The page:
Thursday, March 10, 2011

CVGS Research Group Summary - 9 March 2011

There were 14 attendees at the Chula Vista Genealogical Society Research Group on Wednesday, March 9th.

Randy Seaver led a free-wheeling discussion of Marriage Records.  He defined some terms and types of marriage records in a presentation, listed some online resources for indexes and records, and showed  different types of records from his own research.  The attendees shared some of their records, told some interesting stories about searching for records, and had many questions about finding them online and in repositories. Randy's handout is available for an email (

Some of the research stories:

*  Sylvia went to an unnamed county office and they gave her the original marriage certificate in the file, and put her name as a contact.

*  Bobbie and Steve have had problems getting marriage records from a county clerk, and wondered if there was another means to obtain it.  The group suggested looking for them in Family History Library microfilms.

*  Helen was persistent and received the record on her second try, but with a different clerk.

*  Many have had experiences with friendly and helpful record offices, with unfriendly clerks, have received no response to a mailed or email query, and have found some records were lost or damaged.

In question time:

*  "How do you find information about specific state or county marriage records?"  The group suggested the FamilySearch Research Wiki, the USGenWeb pages, a local genealogical or historical society, and FHL microfilms to determine what's available and how to obtain records.

*  "What is the value of online trees, and which are the best?"  The group noted that Ancestry Member Trees and Rootsweb WorldConnect are the largest collections of separate trees, but the FamilySearch Family Tree promises to be an interconnected tree when it is available to the public.  The value of online trees is to serve as "cousin bait" and to provide leads to extending your family tree, but you need to verify the data since there is a lot of duplication and many errors.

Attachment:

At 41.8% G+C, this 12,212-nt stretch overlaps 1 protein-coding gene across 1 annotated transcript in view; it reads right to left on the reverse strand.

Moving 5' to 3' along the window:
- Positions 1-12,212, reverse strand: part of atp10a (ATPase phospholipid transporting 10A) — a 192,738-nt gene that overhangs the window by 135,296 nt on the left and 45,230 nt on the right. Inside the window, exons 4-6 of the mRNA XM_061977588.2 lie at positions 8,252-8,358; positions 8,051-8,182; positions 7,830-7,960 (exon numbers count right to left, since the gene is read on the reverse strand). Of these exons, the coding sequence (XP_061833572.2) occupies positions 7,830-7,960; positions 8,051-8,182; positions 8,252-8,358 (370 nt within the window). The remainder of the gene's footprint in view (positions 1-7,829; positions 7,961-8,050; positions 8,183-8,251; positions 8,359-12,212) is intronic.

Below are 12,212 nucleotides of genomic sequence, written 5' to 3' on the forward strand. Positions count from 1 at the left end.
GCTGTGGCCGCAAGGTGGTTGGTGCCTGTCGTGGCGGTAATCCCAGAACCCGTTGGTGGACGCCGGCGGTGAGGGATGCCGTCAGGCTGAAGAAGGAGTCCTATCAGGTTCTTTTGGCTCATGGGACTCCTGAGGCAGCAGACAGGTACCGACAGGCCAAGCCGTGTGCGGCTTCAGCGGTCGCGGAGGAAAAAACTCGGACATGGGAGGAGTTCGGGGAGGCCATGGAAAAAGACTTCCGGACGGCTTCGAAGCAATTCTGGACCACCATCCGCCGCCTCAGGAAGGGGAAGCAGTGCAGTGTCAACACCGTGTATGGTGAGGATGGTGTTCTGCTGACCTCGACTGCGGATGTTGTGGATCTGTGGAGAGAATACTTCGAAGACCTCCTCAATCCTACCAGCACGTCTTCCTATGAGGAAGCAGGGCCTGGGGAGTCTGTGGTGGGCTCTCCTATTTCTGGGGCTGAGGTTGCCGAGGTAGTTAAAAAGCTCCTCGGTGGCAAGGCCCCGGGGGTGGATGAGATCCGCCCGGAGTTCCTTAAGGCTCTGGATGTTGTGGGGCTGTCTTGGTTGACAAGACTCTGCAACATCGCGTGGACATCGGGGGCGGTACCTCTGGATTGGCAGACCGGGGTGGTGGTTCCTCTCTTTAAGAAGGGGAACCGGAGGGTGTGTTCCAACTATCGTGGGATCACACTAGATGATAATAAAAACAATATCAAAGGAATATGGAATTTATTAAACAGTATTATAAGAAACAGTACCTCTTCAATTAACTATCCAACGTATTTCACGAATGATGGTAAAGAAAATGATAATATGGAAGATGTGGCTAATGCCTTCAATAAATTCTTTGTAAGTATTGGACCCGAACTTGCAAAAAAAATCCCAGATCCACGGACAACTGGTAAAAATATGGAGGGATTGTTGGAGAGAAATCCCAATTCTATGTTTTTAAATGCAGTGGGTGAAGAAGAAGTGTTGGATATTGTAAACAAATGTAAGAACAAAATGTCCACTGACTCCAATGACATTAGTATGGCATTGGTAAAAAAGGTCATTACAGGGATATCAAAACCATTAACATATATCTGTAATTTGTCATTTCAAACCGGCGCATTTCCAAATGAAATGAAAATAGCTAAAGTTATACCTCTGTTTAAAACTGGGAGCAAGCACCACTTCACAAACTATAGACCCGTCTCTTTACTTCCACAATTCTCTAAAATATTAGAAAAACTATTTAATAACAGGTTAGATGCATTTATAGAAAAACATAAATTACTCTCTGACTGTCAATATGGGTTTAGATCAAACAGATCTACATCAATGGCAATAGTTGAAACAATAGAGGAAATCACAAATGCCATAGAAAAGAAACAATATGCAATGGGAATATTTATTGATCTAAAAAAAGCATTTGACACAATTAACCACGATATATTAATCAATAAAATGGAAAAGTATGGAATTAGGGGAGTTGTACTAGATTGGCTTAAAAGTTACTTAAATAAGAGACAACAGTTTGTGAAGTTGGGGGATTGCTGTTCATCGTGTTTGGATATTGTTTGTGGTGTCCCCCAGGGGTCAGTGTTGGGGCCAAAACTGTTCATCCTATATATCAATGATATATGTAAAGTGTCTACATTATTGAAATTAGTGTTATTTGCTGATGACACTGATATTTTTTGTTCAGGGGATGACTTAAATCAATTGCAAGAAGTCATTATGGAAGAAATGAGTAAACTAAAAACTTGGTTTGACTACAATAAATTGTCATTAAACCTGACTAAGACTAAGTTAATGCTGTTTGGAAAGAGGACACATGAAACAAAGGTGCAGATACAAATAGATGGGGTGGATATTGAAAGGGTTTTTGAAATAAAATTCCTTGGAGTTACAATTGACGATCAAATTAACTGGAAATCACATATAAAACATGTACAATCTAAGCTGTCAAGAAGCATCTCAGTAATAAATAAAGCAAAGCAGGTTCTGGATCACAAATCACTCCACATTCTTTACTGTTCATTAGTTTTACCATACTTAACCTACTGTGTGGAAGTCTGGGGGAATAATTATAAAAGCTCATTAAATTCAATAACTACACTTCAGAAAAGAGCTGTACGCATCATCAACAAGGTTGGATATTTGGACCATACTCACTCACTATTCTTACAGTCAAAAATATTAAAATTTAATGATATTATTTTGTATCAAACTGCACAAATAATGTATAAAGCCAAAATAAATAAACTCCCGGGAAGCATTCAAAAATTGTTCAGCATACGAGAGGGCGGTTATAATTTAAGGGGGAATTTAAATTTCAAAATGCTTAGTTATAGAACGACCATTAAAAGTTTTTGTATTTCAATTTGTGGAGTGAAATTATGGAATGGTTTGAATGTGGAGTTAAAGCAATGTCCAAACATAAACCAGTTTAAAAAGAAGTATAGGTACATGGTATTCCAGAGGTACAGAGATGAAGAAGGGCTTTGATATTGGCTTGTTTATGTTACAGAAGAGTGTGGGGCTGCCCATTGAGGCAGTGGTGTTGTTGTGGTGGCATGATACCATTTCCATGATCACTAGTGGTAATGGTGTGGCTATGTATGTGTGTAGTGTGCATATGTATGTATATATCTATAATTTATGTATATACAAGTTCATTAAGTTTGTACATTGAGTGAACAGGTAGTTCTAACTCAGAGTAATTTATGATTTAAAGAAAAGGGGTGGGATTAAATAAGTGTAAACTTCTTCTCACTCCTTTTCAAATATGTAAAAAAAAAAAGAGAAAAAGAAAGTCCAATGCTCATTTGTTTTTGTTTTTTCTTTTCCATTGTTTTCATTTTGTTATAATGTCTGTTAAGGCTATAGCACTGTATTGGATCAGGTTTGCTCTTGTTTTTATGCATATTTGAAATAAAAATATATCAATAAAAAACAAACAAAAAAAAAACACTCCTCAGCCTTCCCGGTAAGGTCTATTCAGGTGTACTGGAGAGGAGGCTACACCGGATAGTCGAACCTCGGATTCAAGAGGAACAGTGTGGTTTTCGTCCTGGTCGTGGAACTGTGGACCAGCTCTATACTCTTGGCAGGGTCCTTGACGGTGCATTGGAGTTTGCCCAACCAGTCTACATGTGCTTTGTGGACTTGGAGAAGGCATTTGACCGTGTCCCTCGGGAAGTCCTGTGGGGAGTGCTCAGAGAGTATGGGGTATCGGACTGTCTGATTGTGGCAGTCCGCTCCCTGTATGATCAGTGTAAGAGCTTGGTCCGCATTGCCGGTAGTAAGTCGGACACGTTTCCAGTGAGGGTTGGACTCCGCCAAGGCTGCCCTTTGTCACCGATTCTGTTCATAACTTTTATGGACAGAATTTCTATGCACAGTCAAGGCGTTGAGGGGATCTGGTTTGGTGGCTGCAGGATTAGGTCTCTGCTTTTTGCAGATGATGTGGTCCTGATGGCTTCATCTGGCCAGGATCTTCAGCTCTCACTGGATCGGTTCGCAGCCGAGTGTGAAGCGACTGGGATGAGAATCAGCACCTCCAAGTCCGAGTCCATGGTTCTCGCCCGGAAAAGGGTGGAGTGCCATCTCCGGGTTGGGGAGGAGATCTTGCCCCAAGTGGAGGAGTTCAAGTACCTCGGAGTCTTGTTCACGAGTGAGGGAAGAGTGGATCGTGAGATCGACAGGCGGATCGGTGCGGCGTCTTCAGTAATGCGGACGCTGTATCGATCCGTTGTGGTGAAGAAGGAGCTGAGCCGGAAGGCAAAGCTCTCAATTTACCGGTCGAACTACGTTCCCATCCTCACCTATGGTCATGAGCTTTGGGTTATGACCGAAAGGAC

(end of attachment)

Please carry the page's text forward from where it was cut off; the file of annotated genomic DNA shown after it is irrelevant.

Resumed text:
*  "How can I write to a state and obtain official vital records?"  The group noted that each state has different guidelines, and that the state vital records websites provide the forms.  Some states require your identification and a statement of your relation to the person whose record you're requesting, and some do not.

*  "I saw the DNA chart on the wall at the Family History Center - is DNA testing worth it?"  The group noted that Y-chromosome DNA for patrilineal (male) line descendants can provide confirmation of a surname line if close matches can be found for others with the surname.  Likewise for mitochondrial DNA if close matches can be found for the matrilineal (female) line descendants.  The new autosomal testing can decipher relationships up to third cousins if specific DNA markers are identical.

It was a very lively group this month - full of ideas, experiences and questions. 

The next CVGS Research Group meeting will be Wednesday, April 13th at 12 noon at the Chula Vista Civic center Branch Library in the Conference Room.  The discussion topic will be Newspaper records.

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